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The Plenary of Congress has validated this Tuesday the decree law that extends the tax reductions applied to electricity to contain the escalation in the electricity bill and a battery of energy measures for the promotion of self-consumption, incentives for recharging points or flexibilities for the gas consuming industry. In force since its publication in the BOE, on December 21, like each decree, it must be submitted to a vote in Congress within a month to be validated or, if it does not have support, be repealed.

In addition to PSOE and United We Can, the Government has had the votes of Esquerra Republicana, Ciudadanos, the PNV, EH-Bildu, Más País-Equo, Compromís, the PRC, Canarian Coalition and Teruel Exists. The PP, Vox, the CUP, UPN and the BNG have abstained, while Foro Asturias has voted against. Likewise, the groups have approved processing the decree as a bill, opening the possibility of introducing changes in the Lower House through amendments.

Half of the discount for electric

In her speech, the vice-president for the Ecological Transition, Teresa Ribera, has encrypted in some 2,000 million euros the cost in collection for the State that implies the extension of tax reductions. More than half will go to electricity companies, since the suspension until March 31 of the tax on production at 7% has an estimated cost of around 1,050 million, while the VAT reduction from 21% to 10%, and of the special electricity tax, from 5.11% to 0.5%, both extended during the first four months of the year, remain at 459 million and 467 million, respectively.

Ribera has insisted that, up to now, The Government is not “satisfied” with the response it has found at the European level: “We are not satisfied that the solution depends on the size of the pocket, the budget and the fiscal capacity of the citizens of each of the Member States”, he said, defending the need to have “solutions shared by all”.

Cut the extra benefits

However, several government partners have urged the vice president to combat the escalation acting on the income of the large companies in the sector electricity, and “address the excess profits of the electricity oligopoly”, as Inés Sabanés (Más País) has pointed out, while Oskar Matute, from Bildu, has said that without “bolder” decisions, citizens will continue to be “captive” of the decisions of large companies.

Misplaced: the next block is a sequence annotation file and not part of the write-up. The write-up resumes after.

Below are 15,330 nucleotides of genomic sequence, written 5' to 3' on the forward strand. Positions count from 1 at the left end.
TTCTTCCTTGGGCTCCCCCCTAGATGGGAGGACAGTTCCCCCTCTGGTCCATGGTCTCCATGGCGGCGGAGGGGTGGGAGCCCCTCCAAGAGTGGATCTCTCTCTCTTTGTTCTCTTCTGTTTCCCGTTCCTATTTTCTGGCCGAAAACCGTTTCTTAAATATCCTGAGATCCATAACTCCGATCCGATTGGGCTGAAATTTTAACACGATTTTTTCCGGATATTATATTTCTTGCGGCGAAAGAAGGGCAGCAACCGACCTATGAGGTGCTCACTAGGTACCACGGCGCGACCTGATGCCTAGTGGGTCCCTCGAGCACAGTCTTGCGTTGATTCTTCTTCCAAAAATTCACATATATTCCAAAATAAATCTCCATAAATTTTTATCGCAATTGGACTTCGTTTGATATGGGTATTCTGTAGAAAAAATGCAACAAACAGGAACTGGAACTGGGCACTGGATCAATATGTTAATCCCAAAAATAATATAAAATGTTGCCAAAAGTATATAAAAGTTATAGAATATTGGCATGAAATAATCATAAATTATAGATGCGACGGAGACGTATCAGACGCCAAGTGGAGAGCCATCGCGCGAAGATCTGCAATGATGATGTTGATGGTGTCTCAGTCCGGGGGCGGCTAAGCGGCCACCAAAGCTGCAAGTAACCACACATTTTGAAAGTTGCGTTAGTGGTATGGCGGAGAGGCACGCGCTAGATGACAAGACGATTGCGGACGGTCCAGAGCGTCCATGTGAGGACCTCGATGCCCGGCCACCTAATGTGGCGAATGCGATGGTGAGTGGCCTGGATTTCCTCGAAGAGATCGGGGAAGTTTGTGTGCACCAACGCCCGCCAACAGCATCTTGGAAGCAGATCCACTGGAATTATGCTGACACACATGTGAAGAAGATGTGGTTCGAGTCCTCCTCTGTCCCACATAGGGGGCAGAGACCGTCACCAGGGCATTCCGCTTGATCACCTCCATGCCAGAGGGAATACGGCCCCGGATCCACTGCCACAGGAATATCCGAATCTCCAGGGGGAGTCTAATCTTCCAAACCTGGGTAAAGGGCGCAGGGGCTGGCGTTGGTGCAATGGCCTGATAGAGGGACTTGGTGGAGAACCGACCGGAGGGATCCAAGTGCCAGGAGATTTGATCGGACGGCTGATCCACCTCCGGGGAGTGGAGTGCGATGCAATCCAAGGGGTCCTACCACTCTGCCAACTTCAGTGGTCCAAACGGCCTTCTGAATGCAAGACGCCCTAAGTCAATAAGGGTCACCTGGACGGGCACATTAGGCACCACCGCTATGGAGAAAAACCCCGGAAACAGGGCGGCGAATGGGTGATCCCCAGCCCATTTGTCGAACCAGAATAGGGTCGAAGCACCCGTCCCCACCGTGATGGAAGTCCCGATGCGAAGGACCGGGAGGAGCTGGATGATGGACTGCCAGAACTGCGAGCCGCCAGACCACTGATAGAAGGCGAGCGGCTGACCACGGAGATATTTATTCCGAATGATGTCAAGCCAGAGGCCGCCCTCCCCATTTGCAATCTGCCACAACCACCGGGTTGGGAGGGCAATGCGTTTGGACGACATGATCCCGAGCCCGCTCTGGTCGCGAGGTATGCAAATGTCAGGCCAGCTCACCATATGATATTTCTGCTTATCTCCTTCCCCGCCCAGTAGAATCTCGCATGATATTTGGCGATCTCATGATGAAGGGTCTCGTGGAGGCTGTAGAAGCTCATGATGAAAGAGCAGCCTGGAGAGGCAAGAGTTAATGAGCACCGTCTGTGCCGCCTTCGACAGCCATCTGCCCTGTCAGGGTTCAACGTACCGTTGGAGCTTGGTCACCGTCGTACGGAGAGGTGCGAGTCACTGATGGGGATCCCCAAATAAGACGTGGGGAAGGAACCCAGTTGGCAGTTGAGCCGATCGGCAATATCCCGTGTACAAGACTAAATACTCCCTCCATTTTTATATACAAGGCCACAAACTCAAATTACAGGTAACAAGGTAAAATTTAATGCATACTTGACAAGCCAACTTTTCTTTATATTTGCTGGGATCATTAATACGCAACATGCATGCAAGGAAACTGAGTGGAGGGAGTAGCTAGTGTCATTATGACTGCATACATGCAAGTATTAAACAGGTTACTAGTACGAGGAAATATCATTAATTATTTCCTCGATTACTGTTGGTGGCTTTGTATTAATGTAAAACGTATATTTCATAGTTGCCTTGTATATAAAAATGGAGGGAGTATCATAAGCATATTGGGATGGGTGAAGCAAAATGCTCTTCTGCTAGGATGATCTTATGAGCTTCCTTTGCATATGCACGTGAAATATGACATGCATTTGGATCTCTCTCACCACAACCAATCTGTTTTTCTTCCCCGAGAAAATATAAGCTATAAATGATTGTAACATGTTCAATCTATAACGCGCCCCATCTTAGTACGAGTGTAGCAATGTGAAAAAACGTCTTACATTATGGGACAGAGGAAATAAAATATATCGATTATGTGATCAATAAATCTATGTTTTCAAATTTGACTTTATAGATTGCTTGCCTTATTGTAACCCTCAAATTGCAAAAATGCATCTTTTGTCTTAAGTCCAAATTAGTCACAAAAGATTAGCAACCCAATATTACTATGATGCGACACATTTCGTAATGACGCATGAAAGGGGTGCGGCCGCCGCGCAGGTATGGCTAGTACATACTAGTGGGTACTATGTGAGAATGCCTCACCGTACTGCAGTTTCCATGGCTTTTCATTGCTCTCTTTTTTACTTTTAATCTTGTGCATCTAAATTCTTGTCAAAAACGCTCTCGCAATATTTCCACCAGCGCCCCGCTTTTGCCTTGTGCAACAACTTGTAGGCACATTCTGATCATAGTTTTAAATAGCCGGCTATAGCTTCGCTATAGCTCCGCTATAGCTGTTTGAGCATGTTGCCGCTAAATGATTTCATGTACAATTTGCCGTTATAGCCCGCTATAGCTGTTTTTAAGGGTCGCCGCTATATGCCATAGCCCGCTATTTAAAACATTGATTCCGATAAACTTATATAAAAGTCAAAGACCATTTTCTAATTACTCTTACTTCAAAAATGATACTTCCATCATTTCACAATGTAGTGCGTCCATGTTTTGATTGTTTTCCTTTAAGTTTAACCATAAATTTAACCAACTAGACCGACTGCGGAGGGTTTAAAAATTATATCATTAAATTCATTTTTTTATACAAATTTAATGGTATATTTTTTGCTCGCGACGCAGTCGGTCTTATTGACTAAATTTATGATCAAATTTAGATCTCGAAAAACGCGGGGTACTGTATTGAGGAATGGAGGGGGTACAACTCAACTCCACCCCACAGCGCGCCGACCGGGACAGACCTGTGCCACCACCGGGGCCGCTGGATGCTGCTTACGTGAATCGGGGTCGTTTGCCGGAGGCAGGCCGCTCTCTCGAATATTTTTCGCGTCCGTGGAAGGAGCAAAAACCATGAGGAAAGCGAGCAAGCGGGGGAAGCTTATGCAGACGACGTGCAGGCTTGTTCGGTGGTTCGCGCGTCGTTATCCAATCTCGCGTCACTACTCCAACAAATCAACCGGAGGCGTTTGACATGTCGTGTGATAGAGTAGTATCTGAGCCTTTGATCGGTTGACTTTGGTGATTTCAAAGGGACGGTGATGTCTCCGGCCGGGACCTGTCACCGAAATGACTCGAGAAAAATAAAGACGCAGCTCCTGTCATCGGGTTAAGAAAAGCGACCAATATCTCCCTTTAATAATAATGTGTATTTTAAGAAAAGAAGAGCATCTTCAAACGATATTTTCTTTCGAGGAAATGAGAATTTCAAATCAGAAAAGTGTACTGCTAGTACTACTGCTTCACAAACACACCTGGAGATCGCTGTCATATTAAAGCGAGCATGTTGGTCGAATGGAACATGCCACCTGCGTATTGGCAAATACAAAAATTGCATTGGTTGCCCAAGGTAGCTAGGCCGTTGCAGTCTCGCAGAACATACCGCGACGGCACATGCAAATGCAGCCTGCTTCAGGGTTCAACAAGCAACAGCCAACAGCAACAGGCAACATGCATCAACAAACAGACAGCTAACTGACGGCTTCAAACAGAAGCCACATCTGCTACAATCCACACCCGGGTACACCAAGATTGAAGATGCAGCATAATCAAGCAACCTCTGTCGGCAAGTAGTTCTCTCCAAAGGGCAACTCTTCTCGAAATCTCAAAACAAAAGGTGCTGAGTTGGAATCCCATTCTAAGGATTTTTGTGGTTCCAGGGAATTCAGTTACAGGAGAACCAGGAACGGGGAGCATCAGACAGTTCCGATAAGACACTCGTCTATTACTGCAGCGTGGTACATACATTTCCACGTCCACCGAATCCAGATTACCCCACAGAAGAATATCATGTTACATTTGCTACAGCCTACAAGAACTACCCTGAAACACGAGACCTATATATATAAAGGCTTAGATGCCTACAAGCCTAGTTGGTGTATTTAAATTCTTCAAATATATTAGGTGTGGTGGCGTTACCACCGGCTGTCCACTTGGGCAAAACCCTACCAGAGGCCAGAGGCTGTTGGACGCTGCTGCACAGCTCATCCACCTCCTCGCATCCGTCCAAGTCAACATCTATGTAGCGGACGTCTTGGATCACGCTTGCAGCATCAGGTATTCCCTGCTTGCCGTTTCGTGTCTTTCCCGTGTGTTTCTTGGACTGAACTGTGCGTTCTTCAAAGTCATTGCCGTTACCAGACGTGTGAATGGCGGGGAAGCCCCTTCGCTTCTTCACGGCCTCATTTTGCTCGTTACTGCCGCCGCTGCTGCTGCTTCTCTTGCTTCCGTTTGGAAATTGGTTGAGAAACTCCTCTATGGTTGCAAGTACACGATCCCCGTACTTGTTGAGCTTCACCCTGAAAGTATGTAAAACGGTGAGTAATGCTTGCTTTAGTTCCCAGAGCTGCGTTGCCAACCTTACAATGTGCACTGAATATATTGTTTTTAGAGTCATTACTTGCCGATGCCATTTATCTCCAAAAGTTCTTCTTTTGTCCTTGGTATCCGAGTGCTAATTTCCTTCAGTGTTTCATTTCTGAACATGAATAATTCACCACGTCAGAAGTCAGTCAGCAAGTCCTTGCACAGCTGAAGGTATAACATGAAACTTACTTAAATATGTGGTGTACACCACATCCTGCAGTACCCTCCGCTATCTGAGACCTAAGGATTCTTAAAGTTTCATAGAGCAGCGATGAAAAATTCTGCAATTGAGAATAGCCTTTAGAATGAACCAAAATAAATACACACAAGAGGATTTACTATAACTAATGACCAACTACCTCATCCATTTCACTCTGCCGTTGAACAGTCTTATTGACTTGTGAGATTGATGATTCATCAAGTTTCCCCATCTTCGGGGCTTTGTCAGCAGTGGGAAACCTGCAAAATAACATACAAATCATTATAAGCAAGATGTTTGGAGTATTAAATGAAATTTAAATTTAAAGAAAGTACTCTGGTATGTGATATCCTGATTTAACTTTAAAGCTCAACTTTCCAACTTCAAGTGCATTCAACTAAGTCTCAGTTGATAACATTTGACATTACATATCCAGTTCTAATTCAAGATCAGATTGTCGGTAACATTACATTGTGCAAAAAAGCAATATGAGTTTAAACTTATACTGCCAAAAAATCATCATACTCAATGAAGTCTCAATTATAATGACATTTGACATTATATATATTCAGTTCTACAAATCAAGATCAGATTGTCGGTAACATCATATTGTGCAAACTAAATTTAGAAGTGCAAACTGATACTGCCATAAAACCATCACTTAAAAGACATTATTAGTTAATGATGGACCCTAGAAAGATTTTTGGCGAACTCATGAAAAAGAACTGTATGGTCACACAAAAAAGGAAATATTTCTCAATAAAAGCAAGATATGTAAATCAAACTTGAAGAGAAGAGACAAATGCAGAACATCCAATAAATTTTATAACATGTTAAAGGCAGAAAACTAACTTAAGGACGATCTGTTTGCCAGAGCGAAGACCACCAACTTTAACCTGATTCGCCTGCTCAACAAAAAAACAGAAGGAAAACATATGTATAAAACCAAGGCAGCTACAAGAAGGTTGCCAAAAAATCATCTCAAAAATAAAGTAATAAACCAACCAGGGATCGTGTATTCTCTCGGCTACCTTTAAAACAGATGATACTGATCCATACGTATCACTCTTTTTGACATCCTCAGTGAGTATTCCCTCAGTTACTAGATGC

11,000 euros per minute, has calculated Albert Botrán, from the CUP, is what large companies pocket, based on the record profits in the first half of the year of Iberdrola (1,500 million), Endesa (832 million) and Naturgy ( 484 million), and against this they “racanean” the 200 million of the social bond, an amount that is equivalent to net earnings in just two weeks, has said. Joan Capdevila, from ERC, has reminded him that the Climate Change Law itself, already in force, obliges the Government to present an energy reform before May of which there is still no news, and has lamented that the Government’s progress is being made “with legs too short”, urging to open the energy market to consumers.

Even the PP has reproached the Government that, in the face of new demands on service station and car park concession companies to install recharging points, the Government awards 525 million in direct aid to large electricity companies, charged to European funds and also increase in fixed costs, so it has anticipated an increase in the electricity bill. Thus, the ‘popular’ Juan Diego Requena has accused the government groups and their partners of being the “first accomplices” of the electric oligopoly, because in its measures it detects “the payment of subsidies to large electricity interests” and does not believe that it responds “to the general interest”.


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